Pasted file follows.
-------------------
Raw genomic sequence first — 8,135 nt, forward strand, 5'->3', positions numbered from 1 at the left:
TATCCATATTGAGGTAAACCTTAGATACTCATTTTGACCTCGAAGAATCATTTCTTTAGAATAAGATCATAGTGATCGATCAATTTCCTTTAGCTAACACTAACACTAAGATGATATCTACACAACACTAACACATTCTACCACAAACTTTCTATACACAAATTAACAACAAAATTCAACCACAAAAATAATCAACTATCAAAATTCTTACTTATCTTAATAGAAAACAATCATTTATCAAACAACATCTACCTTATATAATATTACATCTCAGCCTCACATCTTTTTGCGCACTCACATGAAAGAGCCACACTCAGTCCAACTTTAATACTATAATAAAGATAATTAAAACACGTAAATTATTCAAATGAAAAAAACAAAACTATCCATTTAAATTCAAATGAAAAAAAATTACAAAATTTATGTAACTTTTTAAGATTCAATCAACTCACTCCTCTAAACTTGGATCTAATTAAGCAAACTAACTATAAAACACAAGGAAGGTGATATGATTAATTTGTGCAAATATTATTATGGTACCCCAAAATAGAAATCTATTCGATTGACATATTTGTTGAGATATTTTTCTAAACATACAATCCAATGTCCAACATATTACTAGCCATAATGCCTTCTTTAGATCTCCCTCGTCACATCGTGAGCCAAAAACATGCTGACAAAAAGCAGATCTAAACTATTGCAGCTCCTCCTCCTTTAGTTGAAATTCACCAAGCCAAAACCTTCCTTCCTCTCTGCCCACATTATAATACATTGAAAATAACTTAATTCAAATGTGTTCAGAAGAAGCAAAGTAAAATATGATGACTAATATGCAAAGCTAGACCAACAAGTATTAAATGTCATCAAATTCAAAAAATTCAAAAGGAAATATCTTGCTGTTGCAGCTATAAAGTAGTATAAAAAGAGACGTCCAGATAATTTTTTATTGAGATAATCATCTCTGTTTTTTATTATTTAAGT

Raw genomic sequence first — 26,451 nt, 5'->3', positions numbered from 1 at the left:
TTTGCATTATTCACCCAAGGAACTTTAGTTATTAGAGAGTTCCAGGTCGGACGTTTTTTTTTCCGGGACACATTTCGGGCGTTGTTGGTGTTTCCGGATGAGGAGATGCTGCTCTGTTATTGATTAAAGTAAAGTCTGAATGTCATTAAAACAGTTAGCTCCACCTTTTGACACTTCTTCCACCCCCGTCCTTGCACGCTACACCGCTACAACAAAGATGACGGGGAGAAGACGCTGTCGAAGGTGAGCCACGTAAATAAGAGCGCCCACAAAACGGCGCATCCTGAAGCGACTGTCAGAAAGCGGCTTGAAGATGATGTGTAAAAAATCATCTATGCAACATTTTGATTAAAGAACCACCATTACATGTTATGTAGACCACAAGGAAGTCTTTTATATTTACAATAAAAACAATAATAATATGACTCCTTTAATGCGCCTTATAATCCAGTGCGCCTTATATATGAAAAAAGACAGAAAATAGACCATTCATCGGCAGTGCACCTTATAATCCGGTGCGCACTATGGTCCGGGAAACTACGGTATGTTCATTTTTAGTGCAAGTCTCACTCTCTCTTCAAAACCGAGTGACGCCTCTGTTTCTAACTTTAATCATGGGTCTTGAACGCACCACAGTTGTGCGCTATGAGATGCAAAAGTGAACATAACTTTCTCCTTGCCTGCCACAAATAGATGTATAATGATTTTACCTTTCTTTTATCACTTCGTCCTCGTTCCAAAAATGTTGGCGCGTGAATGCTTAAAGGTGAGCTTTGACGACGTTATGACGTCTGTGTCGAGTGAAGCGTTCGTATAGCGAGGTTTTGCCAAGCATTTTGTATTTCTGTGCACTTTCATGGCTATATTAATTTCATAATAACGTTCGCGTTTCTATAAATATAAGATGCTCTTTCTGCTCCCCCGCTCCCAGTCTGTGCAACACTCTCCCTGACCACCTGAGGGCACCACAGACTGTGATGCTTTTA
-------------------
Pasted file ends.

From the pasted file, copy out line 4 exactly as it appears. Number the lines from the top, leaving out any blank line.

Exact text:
TTTGCATTATTCACCCAAGGAACTTTAGTTATTAGAGAGTTCCAGGTCGGACGTTTTTTTTTCCGGGACACATTTCGGGCGTTGTTGGTGTTTCCGGATGAGGAGATGCTGCTCTGTTATTGATTAAAGTAAAGTCTGAATGTCATTAAAACAGTTAGCTCCACCTTTTGACACTTCTTCCACCCCCGTCCTTGCACGCTACACCGCTACAACAAAGATGACGGGGAGAAGACGCTGTCGAAGGTGAGCCACGTAAATAAGAGCGCCCACAAAACGGCGCATCCTGAAGCGACTGTCAGAAAGCGGCTTGAAGATGATGTGTAAAAAATCATCTATGCAACATTTTGATTAAAGAACCACCATTACATGTTATGTAGACCACAAGGAAGTCTTTTATATTTACAATAAAAACAATAATAATATGACTCCTTTAATGCGCCTTATAATCCAGTGCGCCTTATATATGAAAAAAGACAGAAAATAGACCATTCATCGGCAGTGCACCTTATAATCCGGTGCGCACTATGGTCCGGGAAACTACGGTATGTTCATTTTTAGTGCAAGTCTCACTCTCTCTTCAAAACCGAGTGACGCCTCTGTTTCTAACTTTAATCATGGGTCTTGAACGCACCACAGTTGTGCGCTATGAGATGCAAAAGTGAACATAACTTTCTCCTTGCCTGCCACAAATAGATGTATAATGATTTTACCTTTCTTTTATCACTTCGTCCTCGTTCCAAAAATGTTGGCGCGTGAATGCTTAAAGGTGAGCTTTGACGACGTTATGACGTCTGTGTCGAGTGAAGCGTTCGTATAGCGAGGTTTTGCCAAGCATTTTGTATTTCTGTGCACTTTCATGGCTATATTAATTTCATAATAACGTTCGCGTTTCTATAAATATAAGATGCTCTTTCTGCTCCCCCGCTCCCAGTCTGTGCAACACTCTCCCTGACCACCTGAGGGCACCACAGACTGTGATGCTTTTA